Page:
Spend enough time in a war zone where all the enemy combatants are dressed like civilians, and you learn to trust no one but your team.
Which means that things that used to be fun, like hockey games or concerts, instead become exercises in hypervigilance.
Mike Waldron knows. The combat vet suffered daily panic attacks for years after he got home. You've conditioned and trained your brain, he says, and that conditioning doesn't go away just because you get on a plane and come home.
Now the program that Waldron, founder and executive director of 23rd Veteran, developed to create "a glide path" for veterans to re-enter civilian life, may be poised to go national.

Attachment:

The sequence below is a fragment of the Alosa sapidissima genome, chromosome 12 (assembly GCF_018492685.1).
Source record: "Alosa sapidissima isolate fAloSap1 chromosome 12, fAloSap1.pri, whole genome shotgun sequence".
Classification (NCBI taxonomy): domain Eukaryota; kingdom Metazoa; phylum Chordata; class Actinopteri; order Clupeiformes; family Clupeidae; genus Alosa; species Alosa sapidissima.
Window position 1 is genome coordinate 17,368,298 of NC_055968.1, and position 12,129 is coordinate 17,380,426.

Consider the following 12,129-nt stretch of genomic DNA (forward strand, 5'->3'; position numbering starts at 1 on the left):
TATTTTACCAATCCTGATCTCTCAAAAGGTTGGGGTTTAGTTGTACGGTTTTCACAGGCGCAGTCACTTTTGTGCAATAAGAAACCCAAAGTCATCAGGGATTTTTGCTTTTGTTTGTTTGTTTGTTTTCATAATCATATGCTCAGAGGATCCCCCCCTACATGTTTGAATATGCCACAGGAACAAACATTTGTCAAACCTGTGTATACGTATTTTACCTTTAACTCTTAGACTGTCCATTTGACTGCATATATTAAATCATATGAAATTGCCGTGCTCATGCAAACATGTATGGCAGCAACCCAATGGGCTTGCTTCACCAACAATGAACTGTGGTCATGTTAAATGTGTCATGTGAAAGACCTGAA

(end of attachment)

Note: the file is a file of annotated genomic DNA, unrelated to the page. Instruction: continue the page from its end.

Mike Waldron is perfectly frank that his approach to help veterans retrain their brains "stays away from the touchy-feely," but perhaps he makes one exception: his British lab, Dexter.
Dexter has not only made a big difference to Mike, he visits veterans center (including the one at UMD), VA hospitals and even toured Walter Reed National Military Medical Center. There, Dexter got to spend some time with a recently - and gravely - wounded soldier, eliciting the man's first smile since he was wounded.